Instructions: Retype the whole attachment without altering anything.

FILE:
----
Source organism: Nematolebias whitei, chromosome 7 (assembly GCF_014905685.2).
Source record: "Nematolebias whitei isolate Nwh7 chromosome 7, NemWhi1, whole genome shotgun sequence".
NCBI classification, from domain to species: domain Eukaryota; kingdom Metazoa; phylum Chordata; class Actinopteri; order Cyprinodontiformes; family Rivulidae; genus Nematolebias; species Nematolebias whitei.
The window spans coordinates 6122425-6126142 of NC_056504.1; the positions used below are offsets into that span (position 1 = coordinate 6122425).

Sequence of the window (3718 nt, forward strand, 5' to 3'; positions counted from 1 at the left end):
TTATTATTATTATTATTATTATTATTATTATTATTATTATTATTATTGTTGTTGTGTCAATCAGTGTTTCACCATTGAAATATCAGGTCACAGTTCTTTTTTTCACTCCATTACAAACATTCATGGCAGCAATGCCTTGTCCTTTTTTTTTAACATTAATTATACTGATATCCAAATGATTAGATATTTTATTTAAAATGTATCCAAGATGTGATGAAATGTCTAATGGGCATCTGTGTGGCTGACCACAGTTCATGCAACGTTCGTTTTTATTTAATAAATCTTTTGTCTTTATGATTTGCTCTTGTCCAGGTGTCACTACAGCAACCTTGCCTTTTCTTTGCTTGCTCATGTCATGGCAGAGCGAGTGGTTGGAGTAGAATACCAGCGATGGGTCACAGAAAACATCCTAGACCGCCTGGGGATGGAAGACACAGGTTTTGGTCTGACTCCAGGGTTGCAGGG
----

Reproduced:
Source organism: Nematolebias whitei, chromosome 7 (assembly GCF_014905685.2).
Source record: "Nematolebias whitei isolate Nwh7 chromosome 7, NemWhi1, whole genome shotgun sequence".
NCBI classification, from domain to species: domain Eukaryota; kingdom Metazoa; phylum Chordata; class Actinopteri; order Cyprinodontiformes; family Rivulidae; genus Nematolebias; species Nematolebias whitei.
The window spans coordinates 6122425-6126142 of NC_056504.1; the positions used below are offsets into that span (position 1 = coordinate 6122425).

Sequence of the window (3718 nt, forward strand, 5' to 3'; positions counted from 1 at the left end):
TTATTATTATTATTATTATTATTATTATTATTATTATTATTATTATTGTTGTTGTGTCAATCAGTGTTTCACCATTGAAATATCAGGTCACAGTTCTTTTTTTCACTCCATTACAAACATTCATGGCAGCAATGCCTTGTCCTTTTTTTTTAACATTAATTATACTGATATCCAAATGATTAGATATTTTATTTAAAATGTATCCAAGATGTGATGAAATGTCTAATGGGCATCTGTGTGGCTGACCACAGTTCATGCAACGTTCGTTTTTATTTAATAAATCTTTTGTCTTTATGATTTGCTCTTGTCCAGGTGTCACTACAGCAACCTTGCCTTTTCTTTGCTTGCTCATGTCATGGCAGAGCGAGTGGTTGGAGTAGAATACCAGCGATGGGTCACAGAAAACATCCTAGACCGCCTGGGGATGGAAGACACAGGTTTTGGTCTGACTCCAGGGTTGCAGGG